4. Plot your route. Particularly if you are traveling through a large airport, a look at a map of your airport could save you from encounters of the unpleasant kind. For example, if you checked in online and know your gate ahead of time, make sure you choose the airport entrance that gives you the most direct line to your gate. That will save you the trudging and end-arounds that force you to talk to people and cost you minutes when time gets tight and lines are long. Running a little late seems to be the worst offense a traveler can commit, and can ultimately be held against you — although the airlines are quite good at running late themselves!

5. Take a step back. As a youngster in a retail job, my cousin Debbie had a formula for dealing with difficult people: “Kill them with kindness.” Though you won’t want to talk about killing people while trekking through an airport these days, a little understanding could go a long way. Airline employees and flight attendants have a difficult job dealing with travelers who are justifiably grumpy at the airport. What if every person you spoke to in your job was ticked off before they got to you? You can disarm a potential antagonist as well with cheer as with churl. If you cut them some slack, you might walk away unscathed — or at least not unhappy.

6. Revenge is best served up cold. Don’t feel like you have to have your say, or God forbid the last word, on the spot when subjected to bad behavior. Simply get a name and a flight number, and write a short note to the offending company when you return. If the agent refuses to give a name, ask for a supervisor. When you write the letter, there’s no need to overdo it; unless you have a very specific complaint, the more brief and cool-headed the letter, the better. (See our guide to complaining effectively.)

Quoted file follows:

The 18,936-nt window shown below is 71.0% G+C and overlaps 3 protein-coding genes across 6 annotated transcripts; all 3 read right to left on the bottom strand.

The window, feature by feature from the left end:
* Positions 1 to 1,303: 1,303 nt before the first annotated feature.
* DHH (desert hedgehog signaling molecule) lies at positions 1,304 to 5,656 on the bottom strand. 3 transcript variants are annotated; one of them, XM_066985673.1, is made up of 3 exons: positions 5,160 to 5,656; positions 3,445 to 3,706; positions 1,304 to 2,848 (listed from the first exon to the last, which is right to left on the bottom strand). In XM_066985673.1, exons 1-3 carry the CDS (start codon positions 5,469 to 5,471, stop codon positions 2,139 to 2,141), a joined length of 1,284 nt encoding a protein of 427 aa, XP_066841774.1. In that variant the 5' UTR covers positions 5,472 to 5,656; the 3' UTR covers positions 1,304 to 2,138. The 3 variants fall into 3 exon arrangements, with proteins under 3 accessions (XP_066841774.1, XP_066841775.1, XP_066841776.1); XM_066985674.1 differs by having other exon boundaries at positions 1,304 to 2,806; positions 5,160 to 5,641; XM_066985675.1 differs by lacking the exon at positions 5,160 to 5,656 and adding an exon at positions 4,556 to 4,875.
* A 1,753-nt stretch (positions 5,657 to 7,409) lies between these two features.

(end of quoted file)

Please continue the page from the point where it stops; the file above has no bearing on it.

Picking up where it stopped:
You might get a form letter in return, but if you send a copy to the FAA, at least it will register somewhere. The airline might send you peanuts and golf balls, but when the next batch of stats comes out, your complaint will be in there.

Finally, don’t be afraid to take your concerns to social media such as Facebook or Twitter. Because complaints can easily go viral on these platforms, you’ll often find that the airlines will be quick to respond and cut off any potential bad PR.